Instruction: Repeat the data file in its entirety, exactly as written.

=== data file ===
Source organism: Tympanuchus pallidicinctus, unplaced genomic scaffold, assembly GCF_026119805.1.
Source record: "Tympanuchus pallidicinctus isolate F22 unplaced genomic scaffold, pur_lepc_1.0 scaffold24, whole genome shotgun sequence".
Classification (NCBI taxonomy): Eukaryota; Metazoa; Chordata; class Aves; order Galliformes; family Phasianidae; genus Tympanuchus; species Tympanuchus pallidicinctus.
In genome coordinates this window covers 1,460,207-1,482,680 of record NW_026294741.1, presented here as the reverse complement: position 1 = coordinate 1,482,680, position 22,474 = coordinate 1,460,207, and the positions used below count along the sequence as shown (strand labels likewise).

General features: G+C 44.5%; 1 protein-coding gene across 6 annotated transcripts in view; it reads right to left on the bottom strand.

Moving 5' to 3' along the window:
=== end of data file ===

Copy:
Source organism: Tympanuchus pallidicinctus, unplaced genomic scaffold, assembly GCF_026119805.1.
Source record: "Tympanuchus pallidicinctus isolate F22 unplaced genomic scaffold, pur_lepc_1.0 scaffold24, whole genome shotgun sequence".
Classification (NCBI taxonomy): Eukaryota; Metazoa; Chordata; class Aves; order Galliformes; family Phasianidae; genus Tympanuchus; species Tympanuchus pallidicinctus.
In genome coordinates this window covers 1,460,207-1,482,680 of record NW_026294741.1, presented here as the reverse complement: position 1 = coordinate 1,482,680, position 22,474 = coordinate 1,460,207, and the positions used below count along the sequence as shown (strand labels likewise).

General features: G+C 44.5%; 1 protein-coding gene across 6 annotated transcripts in view; it reads right to left on the bottom strand.

Moving 5' to 3' along the window: